So that gives you a couple of dates to mark on your calendar. Some aren’t waiting – the perhaps opportunistic businessmobiles.com is already faxing companies and people (I forbear to say “junk-faxing” – I’m sure some people are happy to receive them) with the fabulous chance to pre-order the iPhone 5: here’s the picture of the fax, via Matt Brian of The Next Web. (Unfortunately they haven’t actually got a picture of the iPhone 5. Now that would be news.)
When I phoned businessmobiles to ask where it was getting them from, and how soon, the answers were “don’t honestly know” (though obviously it will be a carrier) and “before Christmas”. OK, so that’s your backstop date. But the salesperson said that since the faxes started going out on Thursday he personally had taken 15 (individual) orders, and that interest was running higher than for the recently released range of BlackBerry phones (which you would expect would do better than iPhones, being usually thought of as a business phone).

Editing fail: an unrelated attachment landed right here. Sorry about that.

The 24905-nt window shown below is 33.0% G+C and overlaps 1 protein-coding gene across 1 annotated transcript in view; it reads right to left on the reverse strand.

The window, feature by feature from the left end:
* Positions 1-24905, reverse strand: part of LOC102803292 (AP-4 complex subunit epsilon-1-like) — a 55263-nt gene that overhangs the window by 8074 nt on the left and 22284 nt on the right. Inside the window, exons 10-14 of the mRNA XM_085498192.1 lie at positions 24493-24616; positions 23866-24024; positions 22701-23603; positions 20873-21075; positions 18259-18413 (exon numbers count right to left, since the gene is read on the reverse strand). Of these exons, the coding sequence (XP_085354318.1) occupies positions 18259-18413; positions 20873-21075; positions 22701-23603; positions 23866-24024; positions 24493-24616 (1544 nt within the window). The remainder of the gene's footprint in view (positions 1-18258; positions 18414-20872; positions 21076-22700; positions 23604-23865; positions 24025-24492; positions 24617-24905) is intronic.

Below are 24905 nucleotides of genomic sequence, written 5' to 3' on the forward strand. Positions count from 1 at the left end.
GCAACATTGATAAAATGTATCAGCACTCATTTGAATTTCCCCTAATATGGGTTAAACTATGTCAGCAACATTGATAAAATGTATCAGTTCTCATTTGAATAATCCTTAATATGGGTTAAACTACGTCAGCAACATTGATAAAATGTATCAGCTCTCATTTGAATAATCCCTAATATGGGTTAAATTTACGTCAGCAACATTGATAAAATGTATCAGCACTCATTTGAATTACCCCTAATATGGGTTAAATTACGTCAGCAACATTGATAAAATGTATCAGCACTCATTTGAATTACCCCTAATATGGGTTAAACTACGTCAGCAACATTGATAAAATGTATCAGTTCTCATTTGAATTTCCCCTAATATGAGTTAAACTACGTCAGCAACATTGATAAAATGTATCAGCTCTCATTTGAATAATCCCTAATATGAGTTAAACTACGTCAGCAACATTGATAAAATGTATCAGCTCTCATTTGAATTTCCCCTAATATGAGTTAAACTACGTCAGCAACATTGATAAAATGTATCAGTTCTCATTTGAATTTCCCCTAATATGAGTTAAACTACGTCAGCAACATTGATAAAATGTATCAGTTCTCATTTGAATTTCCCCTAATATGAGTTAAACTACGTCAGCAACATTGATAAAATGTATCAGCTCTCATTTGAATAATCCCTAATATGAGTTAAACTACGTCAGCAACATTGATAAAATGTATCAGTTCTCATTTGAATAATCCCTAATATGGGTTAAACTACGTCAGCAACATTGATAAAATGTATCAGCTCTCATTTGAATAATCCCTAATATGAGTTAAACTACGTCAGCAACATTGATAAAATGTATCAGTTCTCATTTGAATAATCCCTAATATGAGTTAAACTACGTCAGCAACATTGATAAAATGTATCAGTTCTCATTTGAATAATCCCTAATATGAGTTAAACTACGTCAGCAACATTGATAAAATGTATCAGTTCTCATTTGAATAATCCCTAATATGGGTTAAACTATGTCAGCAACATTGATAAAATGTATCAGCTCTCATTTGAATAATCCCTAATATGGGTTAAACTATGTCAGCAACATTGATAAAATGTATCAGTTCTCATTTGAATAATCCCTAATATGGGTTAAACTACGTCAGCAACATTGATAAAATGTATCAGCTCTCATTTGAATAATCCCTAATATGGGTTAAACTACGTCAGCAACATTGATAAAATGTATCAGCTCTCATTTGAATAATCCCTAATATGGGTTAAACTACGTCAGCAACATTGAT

Apple PR did not respond to a request for comment on the timing of the iOS 5 or next iPhone launch by time of publication.
So what should you expect from iOS 5 – which you’ll recall introduces Android-like notifications, BlackBerry Messenger-killer (or at least pain in right knee-er) iMessage, geofenced reminders, deep Twitter integration and various other things (such as being able to take a picture without unlocking the camera – though we can see that one going wrong).
Here’s the view from a mixture of developers who’ve been trying it.
How different does it look?
“From a user’s front end, it’s probably not going to feel like a huge jump straight away, so I think you’ll find a lot of ‘huh? Is that it?’ comments. Visually, the core thing that changes is how the system deals with notifications from apps, which is now very Android-like.”
“Some of the biggest changes come within what apps can do themselves (and so general users are unlikely to directly credit Apple with some of the changes coming).”